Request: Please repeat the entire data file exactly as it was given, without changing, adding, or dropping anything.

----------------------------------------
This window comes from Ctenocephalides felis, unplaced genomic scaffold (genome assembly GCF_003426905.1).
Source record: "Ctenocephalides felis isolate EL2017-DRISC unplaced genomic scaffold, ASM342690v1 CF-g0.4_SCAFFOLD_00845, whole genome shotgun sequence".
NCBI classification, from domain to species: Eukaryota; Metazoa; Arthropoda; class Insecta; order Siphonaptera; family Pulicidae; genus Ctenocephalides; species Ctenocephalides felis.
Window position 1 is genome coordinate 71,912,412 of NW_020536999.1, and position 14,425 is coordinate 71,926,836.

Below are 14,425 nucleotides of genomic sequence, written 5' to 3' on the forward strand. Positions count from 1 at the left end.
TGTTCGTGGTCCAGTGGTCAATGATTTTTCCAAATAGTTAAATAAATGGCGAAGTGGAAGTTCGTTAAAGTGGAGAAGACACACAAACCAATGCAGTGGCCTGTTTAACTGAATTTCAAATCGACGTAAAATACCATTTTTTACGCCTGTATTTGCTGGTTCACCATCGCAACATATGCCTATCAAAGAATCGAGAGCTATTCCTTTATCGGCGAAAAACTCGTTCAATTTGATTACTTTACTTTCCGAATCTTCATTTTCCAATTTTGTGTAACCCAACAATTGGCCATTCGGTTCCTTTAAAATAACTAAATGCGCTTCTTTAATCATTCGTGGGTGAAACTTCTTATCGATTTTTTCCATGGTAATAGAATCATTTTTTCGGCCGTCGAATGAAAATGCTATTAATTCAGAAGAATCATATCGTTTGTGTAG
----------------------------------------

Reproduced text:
This window comes from Ctenocephalides felis, unplaced genomic scaffold (genome assembly GCF_003426905.1).
Source record: "Ctenocephalides felis isolate EL2017-DRISC unplaced genomic scaffold, ASM342690v1 CF-g0.4_SCAFFOLD_00845, whole genome shotgun sequence".
NCBI classification, from domain to species: Eukaryota; Metazoa; Arthropoda; class Insecta; order Siphonaptera; family Pulicidae; genus Ctenocephalides; species Ctenocephalides felis.
Window position 1 is genome coordinate 71,912,412 of NW_020536999.1, and position 14,425 is coordinate 71,926,836.

Below are 14,425 nucleotides of genomic sequence, written 5' to 3' on the forward strand. Positions count from 1 at the left end.
TGTTCGTGGTCCAGTGGTCAATGATTTTTCCAAATAGTTAAATAAATGGCGAAGTGGAAGTTCGTTAAAGTGGAGAAGACACACAAACCAATGCAGTGGCCTGTTTAACTGAATTTCAAATCGACGTAAAATACCATTTTTTACGCCTGTATTTGCTGGTTCACCATCGCAACATATGCCTATCAAAGAATCGAGAGCTATTCCTTTATCGGCGAAAAACTCGTTCAATTTGATTACTTTACTTTCCGAATCTTCATTTTCCAATTTTGTGTAACCCAACAATTGGCCATTCGGTTCCTTTAAAATAACTAAATGCGCTTCTTTAATCATTCGTGGGTGAAACTTCTTATCGATTTTTTCCATGGTAATAGAATCATTTTTTCGGCCGTCGAATGAAAATGCTATTAATTCAGAAGAATCATATCGTTTGTGTAG